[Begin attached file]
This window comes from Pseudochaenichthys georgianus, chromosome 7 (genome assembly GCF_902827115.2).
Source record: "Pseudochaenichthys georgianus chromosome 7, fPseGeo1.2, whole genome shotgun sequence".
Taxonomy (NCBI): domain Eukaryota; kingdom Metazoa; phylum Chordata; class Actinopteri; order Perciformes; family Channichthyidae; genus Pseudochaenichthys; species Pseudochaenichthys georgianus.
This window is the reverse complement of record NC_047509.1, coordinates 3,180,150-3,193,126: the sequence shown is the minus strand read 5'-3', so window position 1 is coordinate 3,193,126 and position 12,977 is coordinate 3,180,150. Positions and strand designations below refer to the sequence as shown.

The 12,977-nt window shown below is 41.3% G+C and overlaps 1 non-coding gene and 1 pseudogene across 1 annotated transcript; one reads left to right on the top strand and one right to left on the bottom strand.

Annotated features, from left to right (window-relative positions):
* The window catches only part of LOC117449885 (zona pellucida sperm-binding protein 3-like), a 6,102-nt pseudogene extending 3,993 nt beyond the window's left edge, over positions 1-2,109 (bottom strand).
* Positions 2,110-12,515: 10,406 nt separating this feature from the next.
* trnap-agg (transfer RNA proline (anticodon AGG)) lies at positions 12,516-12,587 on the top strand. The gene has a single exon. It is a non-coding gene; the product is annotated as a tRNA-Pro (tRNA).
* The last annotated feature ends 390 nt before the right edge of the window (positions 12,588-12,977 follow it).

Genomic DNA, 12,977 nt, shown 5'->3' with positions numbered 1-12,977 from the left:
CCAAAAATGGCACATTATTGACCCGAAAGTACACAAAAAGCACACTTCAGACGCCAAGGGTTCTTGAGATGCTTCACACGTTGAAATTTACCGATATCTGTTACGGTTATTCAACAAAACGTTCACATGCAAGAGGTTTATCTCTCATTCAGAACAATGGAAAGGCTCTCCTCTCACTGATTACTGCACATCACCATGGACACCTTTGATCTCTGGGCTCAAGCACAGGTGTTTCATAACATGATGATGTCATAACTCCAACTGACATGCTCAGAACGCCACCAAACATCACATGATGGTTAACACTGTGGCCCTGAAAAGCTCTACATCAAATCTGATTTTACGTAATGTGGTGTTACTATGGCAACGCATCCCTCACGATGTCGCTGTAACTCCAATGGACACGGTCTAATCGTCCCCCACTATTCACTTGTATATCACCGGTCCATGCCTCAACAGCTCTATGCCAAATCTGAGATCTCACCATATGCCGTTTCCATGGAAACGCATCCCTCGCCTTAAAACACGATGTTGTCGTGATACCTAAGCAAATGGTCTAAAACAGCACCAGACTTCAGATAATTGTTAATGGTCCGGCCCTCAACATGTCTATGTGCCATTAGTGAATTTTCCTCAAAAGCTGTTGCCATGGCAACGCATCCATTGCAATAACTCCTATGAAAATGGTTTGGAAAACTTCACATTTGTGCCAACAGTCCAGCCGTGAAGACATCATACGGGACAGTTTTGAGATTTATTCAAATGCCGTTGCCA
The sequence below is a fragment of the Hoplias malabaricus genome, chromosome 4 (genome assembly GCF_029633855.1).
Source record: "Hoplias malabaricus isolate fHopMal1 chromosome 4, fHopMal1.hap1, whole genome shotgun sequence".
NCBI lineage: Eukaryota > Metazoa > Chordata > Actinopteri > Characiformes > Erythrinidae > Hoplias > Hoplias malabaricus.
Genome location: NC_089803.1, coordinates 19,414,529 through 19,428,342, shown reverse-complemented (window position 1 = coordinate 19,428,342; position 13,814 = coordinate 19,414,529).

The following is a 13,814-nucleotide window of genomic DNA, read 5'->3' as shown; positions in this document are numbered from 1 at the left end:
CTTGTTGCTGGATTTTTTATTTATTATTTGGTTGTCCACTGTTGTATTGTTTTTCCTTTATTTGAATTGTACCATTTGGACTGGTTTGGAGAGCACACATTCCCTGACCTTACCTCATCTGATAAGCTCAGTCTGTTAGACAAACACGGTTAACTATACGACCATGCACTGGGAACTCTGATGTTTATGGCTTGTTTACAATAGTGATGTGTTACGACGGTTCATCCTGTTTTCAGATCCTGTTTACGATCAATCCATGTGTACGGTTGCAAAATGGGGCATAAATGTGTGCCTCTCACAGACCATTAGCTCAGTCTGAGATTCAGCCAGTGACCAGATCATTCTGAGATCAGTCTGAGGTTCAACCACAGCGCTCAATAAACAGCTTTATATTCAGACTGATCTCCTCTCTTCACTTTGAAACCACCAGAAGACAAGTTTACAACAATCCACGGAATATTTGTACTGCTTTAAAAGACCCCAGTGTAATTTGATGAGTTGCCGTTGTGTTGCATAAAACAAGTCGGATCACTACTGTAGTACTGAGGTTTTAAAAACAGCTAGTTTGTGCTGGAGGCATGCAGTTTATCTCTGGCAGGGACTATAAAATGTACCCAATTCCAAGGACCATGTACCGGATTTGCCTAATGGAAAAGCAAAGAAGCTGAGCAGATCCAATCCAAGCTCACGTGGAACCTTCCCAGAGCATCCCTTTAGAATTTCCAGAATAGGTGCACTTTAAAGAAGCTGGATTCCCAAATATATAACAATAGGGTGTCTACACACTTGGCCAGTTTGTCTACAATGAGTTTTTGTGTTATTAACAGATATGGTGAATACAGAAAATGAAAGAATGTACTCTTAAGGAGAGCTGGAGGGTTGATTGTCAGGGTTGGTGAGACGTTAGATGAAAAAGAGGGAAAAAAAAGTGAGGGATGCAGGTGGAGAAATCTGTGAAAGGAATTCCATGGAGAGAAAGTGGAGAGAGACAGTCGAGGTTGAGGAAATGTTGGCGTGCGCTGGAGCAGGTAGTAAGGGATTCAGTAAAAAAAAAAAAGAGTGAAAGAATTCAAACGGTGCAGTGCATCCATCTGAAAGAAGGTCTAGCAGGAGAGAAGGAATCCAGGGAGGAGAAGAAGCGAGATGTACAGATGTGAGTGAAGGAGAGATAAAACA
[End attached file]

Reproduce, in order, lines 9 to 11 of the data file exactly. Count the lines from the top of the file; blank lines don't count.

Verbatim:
* trnap-agg (transfer RNA proline (anticodon AGG)) lies at positions 12,516-12,587 on the top strand. The gene has a single exon. It is a non-coding gene; the product is annotated as a tRNA-Pro (tRNA).
* The last annotated feature ends 390 nt before the right edge of the window (positions 12,588-12,977 follow it).

Genomic DNA, 12,977 nt, shown 5'->3' with positions numbered 1-12,977 from the left: